At the jury trial, defendant based his case on the defense that the burglary was actually committed by William Lee Harper, Jr., a friend who was living with defendant and his pregnant wife. Defendant testified he and Harper left his apartment at about 11:30 p.m. on February 17, 1985, and went to a local bar to drink. At approximately 1:30 a.m. on February 18, they left the bar and accompanied a woman named Donna to her apartment, which was located near Ollie's Tavern. Harper left the apartment, and within a few minutes the defendant went outside to relieve himself. Outside, defendant noticed Harper near the tavern. Harper returned to where defendant was standing and gave him two decanters and asked defendant to carry them to his apartment. Defendant admitted knowing the decanters were stolen, but denied committing the burglary or having any prior knowledge that Harper intended to break into Ollie's Tavern. Defendant agreed to carry the decanters and decided to take a shortcut down a nearby alley. Defendant testified that he ran when the squad car's headlights illuminated him because he had been in trouble before. Finally, defendant stated that he had placed the decanters under a car, but that he did not know how they were broken.

Defendant attempted to call several witnesses in his defense. In a hearing out of the presence of the jury, Harper, who had been charged with the instant burglary, elected to exercise his fifth amendment privilege on the advice of his attorney. Harper stated that if he were called to testify before the jury, he would again exercise his fifth amendment privilege. The trial court found that Harper's testimony would be highly prejudicial and would not be allowed.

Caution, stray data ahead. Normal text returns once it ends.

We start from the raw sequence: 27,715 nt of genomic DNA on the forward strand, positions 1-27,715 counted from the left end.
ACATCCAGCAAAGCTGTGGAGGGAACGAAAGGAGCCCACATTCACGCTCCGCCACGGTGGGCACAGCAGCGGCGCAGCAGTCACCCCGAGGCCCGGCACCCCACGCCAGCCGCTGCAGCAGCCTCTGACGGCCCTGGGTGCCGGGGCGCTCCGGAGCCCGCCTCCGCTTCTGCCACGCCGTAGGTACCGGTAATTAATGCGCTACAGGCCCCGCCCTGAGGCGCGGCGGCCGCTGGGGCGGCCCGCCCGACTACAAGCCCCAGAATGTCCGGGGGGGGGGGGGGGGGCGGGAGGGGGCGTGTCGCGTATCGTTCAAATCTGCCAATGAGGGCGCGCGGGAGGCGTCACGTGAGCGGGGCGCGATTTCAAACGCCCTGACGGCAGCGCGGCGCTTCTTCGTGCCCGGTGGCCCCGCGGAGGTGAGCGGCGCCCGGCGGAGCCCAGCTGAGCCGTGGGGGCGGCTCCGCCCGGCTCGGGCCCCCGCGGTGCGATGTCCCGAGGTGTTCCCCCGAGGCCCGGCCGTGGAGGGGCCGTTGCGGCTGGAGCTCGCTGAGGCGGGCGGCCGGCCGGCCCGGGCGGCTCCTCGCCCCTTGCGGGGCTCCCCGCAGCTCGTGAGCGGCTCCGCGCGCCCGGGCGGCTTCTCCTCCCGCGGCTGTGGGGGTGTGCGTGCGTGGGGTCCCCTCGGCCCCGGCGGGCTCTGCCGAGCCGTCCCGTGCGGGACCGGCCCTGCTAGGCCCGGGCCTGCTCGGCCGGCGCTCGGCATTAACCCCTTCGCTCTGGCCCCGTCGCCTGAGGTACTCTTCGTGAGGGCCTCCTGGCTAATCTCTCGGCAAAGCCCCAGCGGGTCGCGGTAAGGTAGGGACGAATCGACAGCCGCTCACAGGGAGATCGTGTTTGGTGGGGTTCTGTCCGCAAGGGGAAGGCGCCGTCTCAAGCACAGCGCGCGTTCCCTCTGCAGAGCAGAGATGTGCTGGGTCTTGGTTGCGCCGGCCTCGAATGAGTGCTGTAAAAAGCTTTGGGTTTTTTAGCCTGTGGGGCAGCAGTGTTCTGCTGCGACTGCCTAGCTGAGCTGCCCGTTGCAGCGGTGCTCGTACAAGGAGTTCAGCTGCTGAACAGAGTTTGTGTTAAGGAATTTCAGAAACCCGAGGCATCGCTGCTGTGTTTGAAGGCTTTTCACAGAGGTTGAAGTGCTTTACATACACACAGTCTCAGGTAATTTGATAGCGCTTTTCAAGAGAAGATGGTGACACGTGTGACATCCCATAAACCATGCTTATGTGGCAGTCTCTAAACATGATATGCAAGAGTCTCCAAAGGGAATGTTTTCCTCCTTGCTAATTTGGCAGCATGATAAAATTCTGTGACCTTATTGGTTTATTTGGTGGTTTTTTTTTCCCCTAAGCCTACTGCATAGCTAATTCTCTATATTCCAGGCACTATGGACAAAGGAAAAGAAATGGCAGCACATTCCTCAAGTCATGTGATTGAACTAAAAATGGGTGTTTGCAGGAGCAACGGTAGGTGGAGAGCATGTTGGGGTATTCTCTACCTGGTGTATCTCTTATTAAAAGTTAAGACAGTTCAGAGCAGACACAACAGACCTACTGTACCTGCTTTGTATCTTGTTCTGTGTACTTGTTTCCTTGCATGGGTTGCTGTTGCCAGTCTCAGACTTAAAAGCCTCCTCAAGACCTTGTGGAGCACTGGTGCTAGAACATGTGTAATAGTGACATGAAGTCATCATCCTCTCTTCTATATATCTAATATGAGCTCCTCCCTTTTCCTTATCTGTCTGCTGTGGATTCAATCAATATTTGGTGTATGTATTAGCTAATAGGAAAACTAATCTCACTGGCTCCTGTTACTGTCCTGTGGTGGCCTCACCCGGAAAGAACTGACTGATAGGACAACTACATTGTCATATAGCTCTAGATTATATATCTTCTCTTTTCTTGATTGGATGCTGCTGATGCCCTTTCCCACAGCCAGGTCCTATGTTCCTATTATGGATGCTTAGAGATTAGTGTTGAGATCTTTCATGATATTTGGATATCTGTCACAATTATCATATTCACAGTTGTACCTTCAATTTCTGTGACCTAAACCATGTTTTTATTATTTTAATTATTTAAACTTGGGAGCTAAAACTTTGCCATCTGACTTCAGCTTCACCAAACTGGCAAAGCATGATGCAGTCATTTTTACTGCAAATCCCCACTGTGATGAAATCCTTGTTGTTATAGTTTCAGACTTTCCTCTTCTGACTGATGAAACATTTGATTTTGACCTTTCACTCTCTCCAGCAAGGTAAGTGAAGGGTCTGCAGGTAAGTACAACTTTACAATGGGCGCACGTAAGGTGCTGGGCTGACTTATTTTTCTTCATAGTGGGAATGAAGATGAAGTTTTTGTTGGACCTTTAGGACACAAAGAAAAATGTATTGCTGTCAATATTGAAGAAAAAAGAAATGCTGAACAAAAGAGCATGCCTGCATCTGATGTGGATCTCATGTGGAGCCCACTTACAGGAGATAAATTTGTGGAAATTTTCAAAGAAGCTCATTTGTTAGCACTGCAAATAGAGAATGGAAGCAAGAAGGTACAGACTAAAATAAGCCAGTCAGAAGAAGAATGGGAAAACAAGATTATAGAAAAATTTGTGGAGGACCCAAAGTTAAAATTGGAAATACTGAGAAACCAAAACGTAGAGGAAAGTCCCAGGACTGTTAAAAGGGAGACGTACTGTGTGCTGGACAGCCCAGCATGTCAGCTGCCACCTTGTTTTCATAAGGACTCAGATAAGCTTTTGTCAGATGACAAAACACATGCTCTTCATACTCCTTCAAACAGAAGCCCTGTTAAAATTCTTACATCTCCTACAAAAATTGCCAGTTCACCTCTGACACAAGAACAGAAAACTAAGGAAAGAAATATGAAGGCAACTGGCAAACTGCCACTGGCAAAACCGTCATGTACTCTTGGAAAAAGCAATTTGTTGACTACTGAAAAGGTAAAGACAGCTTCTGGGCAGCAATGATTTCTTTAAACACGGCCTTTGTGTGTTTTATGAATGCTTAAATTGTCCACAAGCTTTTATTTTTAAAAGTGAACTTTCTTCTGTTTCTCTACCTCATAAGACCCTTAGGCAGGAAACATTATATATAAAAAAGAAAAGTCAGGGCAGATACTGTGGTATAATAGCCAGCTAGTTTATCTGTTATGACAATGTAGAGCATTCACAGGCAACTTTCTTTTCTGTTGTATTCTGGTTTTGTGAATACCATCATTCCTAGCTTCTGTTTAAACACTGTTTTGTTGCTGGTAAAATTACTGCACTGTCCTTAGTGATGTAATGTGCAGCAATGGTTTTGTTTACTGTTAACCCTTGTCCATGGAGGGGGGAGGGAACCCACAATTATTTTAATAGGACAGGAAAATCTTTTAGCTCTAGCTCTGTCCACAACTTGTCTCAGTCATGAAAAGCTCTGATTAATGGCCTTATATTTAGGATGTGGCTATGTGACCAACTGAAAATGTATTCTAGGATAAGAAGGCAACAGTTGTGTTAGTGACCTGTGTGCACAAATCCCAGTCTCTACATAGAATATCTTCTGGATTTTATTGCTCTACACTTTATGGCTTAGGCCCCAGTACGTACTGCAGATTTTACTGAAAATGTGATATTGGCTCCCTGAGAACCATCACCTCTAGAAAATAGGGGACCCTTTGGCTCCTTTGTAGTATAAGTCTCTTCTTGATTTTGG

Defendant also sought to admit the testimony of Debra and Ricky Venatta, his next-door neighbors. In an offer of proof out of the presence of the jury, Debra Venatta testified that at approximately 2 a.m. on February 18, 1985, Harper burst into their bedroom and exclaimed, "I ripped off the liquor store, Johnny is in jail, and Johnny didn't do it." The witness stated that Harper appeared to be very upset, emphatic and drunk. She testified that although she had only known Harper for a few days, her husband worked with him and had known him longer. She also testified that defendant's wife was present when Harper stated that defendant had not been involved in the burglary. Finally, the witness identified the gloves and hat that had been found by Officer Kocher as belonging to Harper. Although the trial court found that Harper's out-of-court statement was made spontaneously, shortly after the burglary, to close acquaintances and corroborated by other evidence in the case, it ruled that the Venattas' testimony was inadmissible because Harper was not available for cross-examination.